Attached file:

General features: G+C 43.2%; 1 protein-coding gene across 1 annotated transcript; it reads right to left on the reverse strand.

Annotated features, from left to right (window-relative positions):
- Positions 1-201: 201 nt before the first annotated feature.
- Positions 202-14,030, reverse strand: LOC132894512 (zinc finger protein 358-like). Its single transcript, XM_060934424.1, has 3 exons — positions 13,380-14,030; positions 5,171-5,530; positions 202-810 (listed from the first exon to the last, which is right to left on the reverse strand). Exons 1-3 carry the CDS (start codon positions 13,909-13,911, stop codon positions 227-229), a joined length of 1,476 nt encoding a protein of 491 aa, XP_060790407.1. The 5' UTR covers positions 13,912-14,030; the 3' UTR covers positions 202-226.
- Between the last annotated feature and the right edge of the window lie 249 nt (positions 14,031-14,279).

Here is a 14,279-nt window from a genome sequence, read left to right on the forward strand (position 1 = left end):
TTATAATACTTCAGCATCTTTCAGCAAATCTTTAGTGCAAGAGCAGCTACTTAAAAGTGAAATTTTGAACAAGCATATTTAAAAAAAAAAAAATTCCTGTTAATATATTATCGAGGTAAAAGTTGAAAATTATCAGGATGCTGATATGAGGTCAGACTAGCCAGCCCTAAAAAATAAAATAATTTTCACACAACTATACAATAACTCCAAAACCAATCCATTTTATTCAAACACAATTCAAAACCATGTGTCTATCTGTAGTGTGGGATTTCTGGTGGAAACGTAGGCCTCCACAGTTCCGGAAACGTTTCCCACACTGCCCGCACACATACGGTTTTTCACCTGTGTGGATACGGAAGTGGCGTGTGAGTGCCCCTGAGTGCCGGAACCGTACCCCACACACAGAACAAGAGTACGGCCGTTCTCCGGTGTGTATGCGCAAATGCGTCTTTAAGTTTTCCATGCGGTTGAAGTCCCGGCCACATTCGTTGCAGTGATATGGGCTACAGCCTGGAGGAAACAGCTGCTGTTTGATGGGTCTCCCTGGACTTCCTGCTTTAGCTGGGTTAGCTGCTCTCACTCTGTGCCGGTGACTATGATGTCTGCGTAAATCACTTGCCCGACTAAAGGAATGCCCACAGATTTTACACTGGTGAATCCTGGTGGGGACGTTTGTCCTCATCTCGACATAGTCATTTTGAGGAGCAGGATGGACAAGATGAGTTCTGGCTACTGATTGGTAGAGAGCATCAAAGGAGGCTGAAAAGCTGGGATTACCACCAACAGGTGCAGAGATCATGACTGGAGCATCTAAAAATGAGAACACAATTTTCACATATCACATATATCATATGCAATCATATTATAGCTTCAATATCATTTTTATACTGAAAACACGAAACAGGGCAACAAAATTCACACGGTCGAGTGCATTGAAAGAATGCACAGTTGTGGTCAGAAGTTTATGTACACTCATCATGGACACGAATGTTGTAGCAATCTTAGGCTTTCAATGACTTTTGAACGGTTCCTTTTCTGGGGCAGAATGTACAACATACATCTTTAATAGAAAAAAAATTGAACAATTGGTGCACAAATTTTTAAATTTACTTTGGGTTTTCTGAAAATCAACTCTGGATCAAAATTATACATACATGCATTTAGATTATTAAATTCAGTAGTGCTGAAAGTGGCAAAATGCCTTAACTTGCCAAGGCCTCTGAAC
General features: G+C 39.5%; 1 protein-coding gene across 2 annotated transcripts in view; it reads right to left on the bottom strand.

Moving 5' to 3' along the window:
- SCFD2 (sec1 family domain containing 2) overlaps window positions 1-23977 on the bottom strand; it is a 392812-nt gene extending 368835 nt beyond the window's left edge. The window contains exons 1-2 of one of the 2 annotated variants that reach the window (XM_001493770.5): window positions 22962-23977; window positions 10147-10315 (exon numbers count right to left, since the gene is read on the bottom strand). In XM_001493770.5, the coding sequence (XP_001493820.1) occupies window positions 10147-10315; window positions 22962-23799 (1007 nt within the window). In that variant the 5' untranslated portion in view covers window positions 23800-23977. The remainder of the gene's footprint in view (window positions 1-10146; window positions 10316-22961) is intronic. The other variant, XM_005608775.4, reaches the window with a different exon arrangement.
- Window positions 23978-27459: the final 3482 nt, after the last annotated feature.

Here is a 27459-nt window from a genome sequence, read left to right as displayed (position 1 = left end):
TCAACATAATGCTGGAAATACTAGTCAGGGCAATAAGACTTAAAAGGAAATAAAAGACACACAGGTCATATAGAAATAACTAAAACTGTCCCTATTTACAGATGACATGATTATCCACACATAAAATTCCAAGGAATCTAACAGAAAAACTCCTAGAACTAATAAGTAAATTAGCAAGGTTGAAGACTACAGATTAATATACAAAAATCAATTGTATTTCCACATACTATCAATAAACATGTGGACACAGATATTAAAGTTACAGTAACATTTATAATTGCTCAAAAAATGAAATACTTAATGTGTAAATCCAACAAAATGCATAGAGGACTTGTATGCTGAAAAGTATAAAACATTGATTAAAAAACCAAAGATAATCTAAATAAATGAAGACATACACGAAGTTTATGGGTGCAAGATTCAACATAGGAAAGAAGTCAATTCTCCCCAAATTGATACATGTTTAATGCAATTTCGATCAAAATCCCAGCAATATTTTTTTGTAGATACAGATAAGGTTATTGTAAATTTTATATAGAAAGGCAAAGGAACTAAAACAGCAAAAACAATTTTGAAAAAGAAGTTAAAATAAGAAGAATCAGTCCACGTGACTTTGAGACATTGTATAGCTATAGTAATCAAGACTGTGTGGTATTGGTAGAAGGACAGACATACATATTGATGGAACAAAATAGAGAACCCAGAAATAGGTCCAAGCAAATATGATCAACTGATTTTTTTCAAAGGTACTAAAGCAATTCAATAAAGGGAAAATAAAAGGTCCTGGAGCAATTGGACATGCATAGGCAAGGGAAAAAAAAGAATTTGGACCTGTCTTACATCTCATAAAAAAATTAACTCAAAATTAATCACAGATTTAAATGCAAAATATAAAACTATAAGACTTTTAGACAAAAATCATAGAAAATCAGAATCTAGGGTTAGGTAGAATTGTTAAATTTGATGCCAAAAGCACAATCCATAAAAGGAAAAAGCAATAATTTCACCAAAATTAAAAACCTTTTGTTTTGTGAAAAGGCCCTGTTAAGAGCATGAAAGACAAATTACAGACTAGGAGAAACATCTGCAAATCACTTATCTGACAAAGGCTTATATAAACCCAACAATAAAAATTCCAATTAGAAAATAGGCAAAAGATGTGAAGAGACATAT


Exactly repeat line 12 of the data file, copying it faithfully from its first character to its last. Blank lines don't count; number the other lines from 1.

Here is a 27459-nt window from a genome sequence, read left to right as displayed (position 1 = left end):